it would be difficult and expensive to protect that much area. I would concentrate on protecting where they roost.
 

Roosterbreaux

Chirping
Sep 29, 2016
15
9
52
Terra
Hello there, Roosterbreaux here !({^o^})!

While an electric defense will give you a good guarantee to discourage the foxy little critters I feel that it may be slightly on the unsafe side. An innocent bystander or passerby may get zapped inadvertently like, a pet, maybe 1 of your chicks or chickens, YOU, or maybe even A CHILD !!! However if you install a good timing system you can rest assured that the system will be deactivated during times of higher traffic. But, then again, during the times of deactivation there's no guarantee that the fox will not return. On the other hand you may want to consider a natural deterrent like One of these !
The first method described is a homemade formula, which is non poisonous, that deters more than just foxes and is very effective, not only in cost, but in effectiveness also, I know because I've made it and used it myself with my own homemade recipe(I added some of my own tee-tee).

Hope this helps !
That's all for now.
Roosterbreaux out. {^_^}
 
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microchick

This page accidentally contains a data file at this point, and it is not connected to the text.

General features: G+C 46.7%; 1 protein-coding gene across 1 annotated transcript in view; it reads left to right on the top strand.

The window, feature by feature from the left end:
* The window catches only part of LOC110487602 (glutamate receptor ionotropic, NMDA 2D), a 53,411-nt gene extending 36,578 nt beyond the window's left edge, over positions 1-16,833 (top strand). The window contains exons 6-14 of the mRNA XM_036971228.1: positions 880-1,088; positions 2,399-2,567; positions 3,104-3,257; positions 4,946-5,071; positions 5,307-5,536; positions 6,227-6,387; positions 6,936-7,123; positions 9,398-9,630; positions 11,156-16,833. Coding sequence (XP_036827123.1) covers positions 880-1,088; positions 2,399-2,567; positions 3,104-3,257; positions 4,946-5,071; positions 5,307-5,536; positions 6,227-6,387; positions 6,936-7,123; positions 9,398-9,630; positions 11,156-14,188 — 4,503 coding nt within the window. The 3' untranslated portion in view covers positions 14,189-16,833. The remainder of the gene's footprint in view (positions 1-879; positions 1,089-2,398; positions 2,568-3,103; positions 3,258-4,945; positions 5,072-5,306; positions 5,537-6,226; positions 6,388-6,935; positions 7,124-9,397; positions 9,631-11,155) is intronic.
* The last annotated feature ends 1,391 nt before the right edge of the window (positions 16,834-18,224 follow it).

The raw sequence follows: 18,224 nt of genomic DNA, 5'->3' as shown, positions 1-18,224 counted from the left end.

Enabler
5 Years
Dec 31, 2014
7,451
27,985
1,027
On a Gravel Road in North Central Missouri
@Roosterbreaux, I've had my coop hot wired for 5 years. I've got zapped, my husband has gotten zapped, our dogs have been zapped, predators have been zapped, chickens have been zapped.......starting to see a pattern here? Sure people and animals make contact with it but it doesn't kill anyone or anything, at least my hot wire hasn't and it's strong enough to handle cattle and yes it's unpleasant but trust me, it only takes getting shocked once and human and or animal alike will avoid that hot wire or at least be careful around it.

Two years ago we had a female fox take up residence under a neighbors holiday cabin across the road from where we live. That fox had a litter of kits that she fed by decimating the local chicken population. Everyone lost birds. Either a few or like our immediate next door neighbor, who lost their whole flock to her. Everyone except us. Our hot wire kept her out of the run and coop. Plus my coop is metal clad and sits on a concrete slab. Nothing is getting in unless it knows how to use a grinding wheel or tin snips. I found adult and juvenile prints around the outside of the run in areas without grass so they checked it out more than once.